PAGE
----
So much for scaling back. The world’s rich and elite — or those who just want to appear so — have been cracking open their wallets in a big way lately, and luxury automakers are the beneficiaries. Bentley Motors announced that sales in the first quarter of 2013 were up 26% globally compared to the same period last year. Sales in the Americas increased 35% for the same time frame. The automaker, which is known for high-price, high-end models like the new Flying Spur (MSRP from $200K), still has a very small portion of the auto market. Just 2,212 new Bentleys were delivered to customers worldwide during the first three months of 2013, compared to 1,759 the year before. Even so, Bentley isn’t a mass-market type of operation, and the automaker is on pace for what it would consider a huge year. In 2011, for example, global sales hit 7,003, a 37% increase over the previous year. This year, Bentley should easily top that 2011 sales total. More importantly, in terms of gauging the state of the global economy (and the willingness of the rich to drop big bucks on plush, pricey new toys), it’s noteworthy that Bentley is hardly the only luxury automaker doing brisk business lately. USA Today reported that Porsche just had its best January ever for sales, up 32% compared to January 2012. Once February and March sales totals were in, Porsche Cars North America announced it had experienced its best-ever first quarter, with 9,650 vehicles sold, a rise of 35% compared to the same period last year. Audi also said that it just had the “strongest first quarter in its history” with 369,500 units sold, up around 7% from the January-March period in 2012. Jaguar Land Rover sales were up 17% in the first quarter, according to the Guardian. (MORE: Luxury Wheels, Honda Price: New Breed of Upscale Cars Selling for About $30,000) Given the numbers, it’s unsurprising that expensive new luxury models have been flooding auto shows. A recent New York Times piece offered
Luxury automakers like Mercedes, BMW and Cadillac would hate for their cars to be described as merely “average.” Yet new models from these and other upscale auto manufacturers are average in a way that’s undeniably appealing to consumers: they all have starting prices at around $30,000. The average price paid for a new car is $30,803, according to Edmunds. Perhaps it’s no coincidence then that $30,000 is being called the new “sweet spot” for introductory-model luxury cars. It’s the price point at which high-end automakers can attract buyers of fairly average means. Think of this as the equivalent of luxury designers launching affordable fashion lines aimed at the aspirational masses. While several automakers are pushing luxury-within-reach cars, Mercedes is getting the most attention with its new CLA line of vehicles. The line starts at just under $30,000 — previously unheard of for Mercedes — and is expected to attract younger buyers especially. In addition to the price, the Super Bowl commercial featuring Kate Upton probably had some role in boosting interest in the new Mercedes series. What’s particularly interesting is that Mercedes is especially targeting the average — rather than elite — consumer: ‘They could eat into the mass market,’ IHS Automotive analyst Rebecca Lindland said to Automotive News. ‘A $30,000 Mercedes — and they will cap the car at $35,000 — is an incredibly competitive price point, even against the higher-end Honda Accord.’ (MORE: Not Your Grandpa’s Mercedes: Luxury Carmakers Aim for Younger, Less Rich Clientele) BMW, meanwhile, has introduced the 320i sedan with a base sticker price of $33,445 — $4,300 less than the previous low price for a 3-series vehicle. While Car and Driver is a fan of the 320i, the editors took note that the new car’s 180-horsepower engine is a downgrade from the 240-horsepower 328i: The loss of 60 horsepower isn’t felt during daily commutes, but when pushed harder, there is an undeniable performance difference. There are a few other sacrifices as well: The M Sport package, for those whose interests are in show rather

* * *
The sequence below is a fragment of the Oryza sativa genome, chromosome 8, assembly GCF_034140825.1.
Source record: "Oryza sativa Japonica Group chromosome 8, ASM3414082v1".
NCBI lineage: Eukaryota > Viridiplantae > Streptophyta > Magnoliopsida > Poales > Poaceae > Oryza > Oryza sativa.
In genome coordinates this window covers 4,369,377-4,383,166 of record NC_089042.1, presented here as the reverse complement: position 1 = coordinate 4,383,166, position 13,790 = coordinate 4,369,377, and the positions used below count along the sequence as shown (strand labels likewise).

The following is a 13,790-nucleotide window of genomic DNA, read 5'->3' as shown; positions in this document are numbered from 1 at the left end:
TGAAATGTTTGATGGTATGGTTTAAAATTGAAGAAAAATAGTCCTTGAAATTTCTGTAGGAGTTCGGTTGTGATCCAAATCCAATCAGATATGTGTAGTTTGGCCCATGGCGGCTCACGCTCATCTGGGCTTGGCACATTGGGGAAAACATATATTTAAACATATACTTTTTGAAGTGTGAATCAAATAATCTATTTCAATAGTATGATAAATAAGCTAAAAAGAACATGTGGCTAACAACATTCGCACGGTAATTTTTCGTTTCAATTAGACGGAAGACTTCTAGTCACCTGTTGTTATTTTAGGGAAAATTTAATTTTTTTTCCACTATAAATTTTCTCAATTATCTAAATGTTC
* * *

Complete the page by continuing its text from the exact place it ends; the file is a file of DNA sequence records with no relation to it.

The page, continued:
Here are some Black Friday data points to enlighten (and perhaps annoy) shoppers while they’re waiting in line for stores to open up, wondering whether prices will be cheaper next week, or arguing with a driver in the parking lot after getting into a car accident: Increasingly, it almost seems easier to find things that are listed on sale rather than full price throughout the holiday period. In fact, 44% of shoppers say they will “only buy sale items” over the holidays because they anticipate that merchandise—pretty much all merchandise—will eventually be discounted. More than 20,000 Black Friday deals are expected to be advertised this year, up from around 17,000 for Black Friday 2011. The number of Americans who are likely to hit the stores over Black Friday weekend is down this year … to a mere 147 million consumers. In the buildup to Black Friday weekend of 2011, as many as 152 million Americans were expected to descend on the malls. More than half of American consumers had already started their holiday shopping as of the first week of November. (MORE: 8 Black Friday Mistakes You Can’t Afford to Make) Meanwhile, 78% of consumers say they wish stores would not play Christmas music until after Thanksgiving, and 75% say that stores shouldn’t put up Christmas decorations until after Turkey Day. Nearly one-third of American consumers think that Black Friday sales start too early; also, 34% get stressed out by Black Friday shopping because “the thought of that many people in one store is scary.” Some of the memorable (and scary) incidents experienced by Black Friday shoppers in the past include: • Got shut out of a store because the fire marshall arrived. • I almost got run over by an older woman in a motorized wheelchair. • I was pushed into a skid of DVD players and ended up with a concussion. Here’s one more reason to stay home: Progressive Insurance reported that claims over parking lot car accidents increased 36% from Black Friday 2010 to Black Friday 2011.